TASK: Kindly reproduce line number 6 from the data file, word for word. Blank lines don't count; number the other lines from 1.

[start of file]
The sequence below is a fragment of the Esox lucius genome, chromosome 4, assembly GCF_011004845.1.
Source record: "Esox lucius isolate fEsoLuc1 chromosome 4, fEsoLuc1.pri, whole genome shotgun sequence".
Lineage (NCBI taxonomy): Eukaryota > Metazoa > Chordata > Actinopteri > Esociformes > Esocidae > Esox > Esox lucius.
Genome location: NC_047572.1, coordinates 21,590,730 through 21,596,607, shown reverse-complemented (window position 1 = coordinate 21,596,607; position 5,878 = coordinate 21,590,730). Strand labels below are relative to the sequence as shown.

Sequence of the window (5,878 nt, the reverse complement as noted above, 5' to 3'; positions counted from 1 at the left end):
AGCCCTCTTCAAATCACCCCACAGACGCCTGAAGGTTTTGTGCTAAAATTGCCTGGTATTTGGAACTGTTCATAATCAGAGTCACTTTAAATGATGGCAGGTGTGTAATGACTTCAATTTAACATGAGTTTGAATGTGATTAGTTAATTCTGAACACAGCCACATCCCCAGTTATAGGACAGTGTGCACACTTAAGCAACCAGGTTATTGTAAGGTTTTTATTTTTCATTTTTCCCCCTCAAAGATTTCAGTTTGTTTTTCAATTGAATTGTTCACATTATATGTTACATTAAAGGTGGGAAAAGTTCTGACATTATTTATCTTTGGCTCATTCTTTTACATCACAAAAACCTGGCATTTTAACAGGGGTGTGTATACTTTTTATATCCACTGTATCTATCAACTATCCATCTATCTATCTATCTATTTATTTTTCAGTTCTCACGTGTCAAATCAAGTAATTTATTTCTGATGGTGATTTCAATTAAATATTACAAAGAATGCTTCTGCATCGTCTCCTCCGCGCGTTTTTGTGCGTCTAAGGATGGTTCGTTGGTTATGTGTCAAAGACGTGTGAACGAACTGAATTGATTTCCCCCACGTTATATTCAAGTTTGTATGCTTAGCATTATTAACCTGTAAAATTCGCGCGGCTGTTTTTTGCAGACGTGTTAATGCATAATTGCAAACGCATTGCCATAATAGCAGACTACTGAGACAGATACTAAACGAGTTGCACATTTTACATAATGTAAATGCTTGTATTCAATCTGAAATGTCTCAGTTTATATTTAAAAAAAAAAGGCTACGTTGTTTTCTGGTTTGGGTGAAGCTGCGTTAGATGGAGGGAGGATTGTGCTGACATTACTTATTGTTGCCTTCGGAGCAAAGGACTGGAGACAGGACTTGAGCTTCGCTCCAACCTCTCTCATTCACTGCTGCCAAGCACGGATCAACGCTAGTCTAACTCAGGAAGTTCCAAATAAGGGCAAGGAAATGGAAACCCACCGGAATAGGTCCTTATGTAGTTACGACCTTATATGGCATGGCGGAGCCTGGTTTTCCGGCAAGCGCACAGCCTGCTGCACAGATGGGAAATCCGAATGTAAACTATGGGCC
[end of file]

AGCCCTCTTCAAATCACCCCACAGACGCCTGAAGGTTTTGTGCTAAAATTGCCTGGTATTTGGAACTGTTCATAATCAGAGTCACTTTAAATGATGGCAGGTGTGTAATGACTTCAATTTAACATGAGTTTGAATGTGATTAGTTAATTCTGAACACAGCCACATCCCCAGTTATAGGACAGTGTGCACACTTAAGCAACCAGGTTATTGTAAGGTTTTTATTTTTCATTTTTCCCCCTCAAAGATTTCAGTTTGTTTTTCAATTGAATTGTTCACATTATATGTTACATTAAAGGTGGGAAAAGTTCTGACATTATTTATCTTTGGCTCATTCTTTTACATCACAAAAACCTGGCATTTTAACAGGGGTGTGTATACTTTTTATATCCACTGTATCTATCAACTATCCATCTATCTATCTATCTATTTATTTTTCAGTTCTCACGTGTCAAATCAAGTAATTTATTTCTGATGGTGATTTCAATTAAATATTACAAAGAATGCTTCTGCATCGTCTCCTCCGCGCGTTTTTGTGCGTCTAAGGATGGTTCGTTGGTTATGTGTCAAAGACGTGTGAACGAACTGAATTGATTTCCCCCACGTTATATTCAAGTTTGTATGCTTAGCATTATTAACCTGTAAAATTCGCGCGGCTGTTTTTTGCAGACGTGTTAATGCATAATTGCAAACGCATTGCCATAATAGCAGACTACTGAGACAGATACTAAACGAGTTGCACATTTTACATAATGTAAATGCTTGTATTCAATCTGAAATGTCTCAGTTTATATTTAAAAAAAAAAGGCTACGTTGTTTTCTGGTTTGGGTGAAGCTGCGTTAGATGGAGGGAGGATTGTGCTGACATTACTTATTGTTGCCTTCGGAGCAAAGGACTGGAGACAGGACTTGAGCTTCGCTCCAACCTCTCTCATTCACTGCTGCCAAGCACGGATCAACGCTAGTCTAACTCAGGAAGTTCCAAATAAGGGCAAGGAAATGGAAACCCACCGGAATAGGTCCTTATGTAGTTACGACCTTATATGGCATGGCGGAGCCTGGTTTTCCGGCAAGCGCACAGCCTGCTGCACAGATGGGAAATCCGAATGTAAACTATGGGCC